So what is "strategic dynamism," and who are its practitioners? Quite the opposite of the methodical, long-term visions found in most universities' strategic plans, strategic dynamism implies a near-constant "stirring of the pot" within an organization, explains Donald C. Hambrick, a professor of management at Pennsylvania State University's main campus.
That could mean wild changes in asset allocation within a company's investment portfolio or a radical alteration of a business's marketing approach. Proponents of strategic dynamism value the potential rewards of substantial, fast-paced change more than the stability of a gradual strategic evolution, Mr. Hambrick says.
There's another thing about executives who embrace strategic dynamism: They're totally in love with themselves, Mr. Hambrick says. In 2007, Mr. Hambrick co-authored a study that found a strong correlation between a chief executive's level of narcissism and his or her penchant for making frequent changes consistent with strategic dynamism.
The study used five indicators to measure a chief executive's narcissism, including the prominence of the executive's photographs in a company's annual report, the frequency of the executive's name in company news releases, the disparity between the chief executive's compensation and that of the company's second in command, and the frequency with which the chief executive uses first-person-singular pronouns in interviews.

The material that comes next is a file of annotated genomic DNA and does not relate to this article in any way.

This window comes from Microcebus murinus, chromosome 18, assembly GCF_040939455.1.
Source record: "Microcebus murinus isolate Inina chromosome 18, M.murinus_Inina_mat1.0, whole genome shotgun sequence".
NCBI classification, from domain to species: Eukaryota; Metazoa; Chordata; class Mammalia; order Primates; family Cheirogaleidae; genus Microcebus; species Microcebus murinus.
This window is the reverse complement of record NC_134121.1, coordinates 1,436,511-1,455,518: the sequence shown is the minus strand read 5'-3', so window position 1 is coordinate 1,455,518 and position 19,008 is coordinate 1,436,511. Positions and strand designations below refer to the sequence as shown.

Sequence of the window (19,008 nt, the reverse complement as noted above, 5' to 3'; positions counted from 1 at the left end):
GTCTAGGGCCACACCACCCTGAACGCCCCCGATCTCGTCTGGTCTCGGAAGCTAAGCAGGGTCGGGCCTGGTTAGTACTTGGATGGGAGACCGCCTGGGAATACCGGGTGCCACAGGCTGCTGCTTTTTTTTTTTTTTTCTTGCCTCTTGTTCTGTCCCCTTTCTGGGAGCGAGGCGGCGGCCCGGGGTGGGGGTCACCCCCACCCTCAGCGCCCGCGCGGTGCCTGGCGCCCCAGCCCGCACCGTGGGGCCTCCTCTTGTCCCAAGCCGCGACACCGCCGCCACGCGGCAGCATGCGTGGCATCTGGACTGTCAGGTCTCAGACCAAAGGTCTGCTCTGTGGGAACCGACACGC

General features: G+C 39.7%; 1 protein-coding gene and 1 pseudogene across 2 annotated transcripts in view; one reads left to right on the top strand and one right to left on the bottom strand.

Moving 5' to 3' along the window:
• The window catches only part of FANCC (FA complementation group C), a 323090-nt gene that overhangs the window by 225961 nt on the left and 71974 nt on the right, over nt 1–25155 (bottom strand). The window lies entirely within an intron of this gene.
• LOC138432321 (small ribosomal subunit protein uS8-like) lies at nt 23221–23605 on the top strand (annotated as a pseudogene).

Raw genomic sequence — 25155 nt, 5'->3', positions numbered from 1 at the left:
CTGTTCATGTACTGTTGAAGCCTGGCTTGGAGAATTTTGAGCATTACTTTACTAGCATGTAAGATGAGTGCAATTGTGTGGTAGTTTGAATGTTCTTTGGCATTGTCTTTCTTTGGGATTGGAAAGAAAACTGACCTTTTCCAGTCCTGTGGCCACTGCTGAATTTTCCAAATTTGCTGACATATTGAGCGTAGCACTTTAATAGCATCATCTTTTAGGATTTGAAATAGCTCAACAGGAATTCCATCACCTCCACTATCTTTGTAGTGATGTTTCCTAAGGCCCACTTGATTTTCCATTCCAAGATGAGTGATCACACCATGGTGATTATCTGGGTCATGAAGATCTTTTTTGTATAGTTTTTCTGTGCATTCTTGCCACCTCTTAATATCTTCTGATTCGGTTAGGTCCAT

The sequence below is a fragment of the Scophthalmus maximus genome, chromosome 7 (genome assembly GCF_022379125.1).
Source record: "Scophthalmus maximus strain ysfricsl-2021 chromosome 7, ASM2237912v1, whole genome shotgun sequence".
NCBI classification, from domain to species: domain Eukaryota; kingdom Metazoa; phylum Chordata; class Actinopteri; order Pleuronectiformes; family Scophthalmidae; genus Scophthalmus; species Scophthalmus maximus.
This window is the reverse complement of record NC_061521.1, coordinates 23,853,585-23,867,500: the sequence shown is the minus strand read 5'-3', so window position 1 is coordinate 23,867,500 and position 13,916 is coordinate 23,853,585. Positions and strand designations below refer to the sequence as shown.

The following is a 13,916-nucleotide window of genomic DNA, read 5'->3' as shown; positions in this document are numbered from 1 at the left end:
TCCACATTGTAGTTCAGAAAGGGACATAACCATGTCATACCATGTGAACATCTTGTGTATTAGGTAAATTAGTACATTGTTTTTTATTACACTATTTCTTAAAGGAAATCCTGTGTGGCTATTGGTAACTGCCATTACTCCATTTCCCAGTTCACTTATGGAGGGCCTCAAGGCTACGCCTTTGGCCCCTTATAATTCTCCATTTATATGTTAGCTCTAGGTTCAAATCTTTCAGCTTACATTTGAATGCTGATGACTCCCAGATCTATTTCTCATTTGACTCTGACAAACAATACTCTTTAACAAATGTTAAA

For those keeping score, Mr. Kiernan's e-mail to Darden trustees contains 19 first-person pronouns...
Unless someone reins in fools like Mr. Kiernan, there could be tough times ahead for UVA.
...which readers periodically send me is, in fact, full of mistakes and careless formulations, which is why I've ignored it so far. Take the mistaken definition of "ad hominem": "Attacking your opponent’s character or personal traits instead of engaging with their argument." But it is only fallacious to argue from facts about a person to the truth or falsity of what they say; it is perfectly reasonable to infer from facts about a person to whether or not they are a reliable source, such that what they say gives you warrant for believing what they say. There is, of course, no general logical or even epistemic obligation to engage with someone's argument.
I'm writing to give you the annoying news that C. Romano, one of your favoritebugbears, has written a book. Here he is on the literary circuit, getting interviewed and producing on demand an annotated list of 5 of his favorite philosophical texts. (Not surprisingly, his choices are mostly either trivial or unrelated to philosophy).
Many of your readers, myself included, take vicarious pleasure from your well-justified irritability and intolerance of fools, so why not keep us entertained and have another go at this poor dope? And to be constructive, I suppose you could also ask those learned readers to supply better quality listings of their 5 favorite books.
CHE has also run an advert for the book. The "argument," if there is one, appeasr to be just a massive non-sequitur: it is quite consistent with American being an anti-intellectual country that its well-heeled research universities produce massive amounts of philosophy. In any case, per Mr. Lakritz's constructive suggestion, I invite readers to name their five favorite philosophical texts. Signed comments only: full name and valid e-mail address.
Continental Philosophy Farhang Erfani, a philosopher at American University, provides a useful set of links to news, events, interviews, reviews, videos, etc. related to "Continental philosophy" (broadly construed)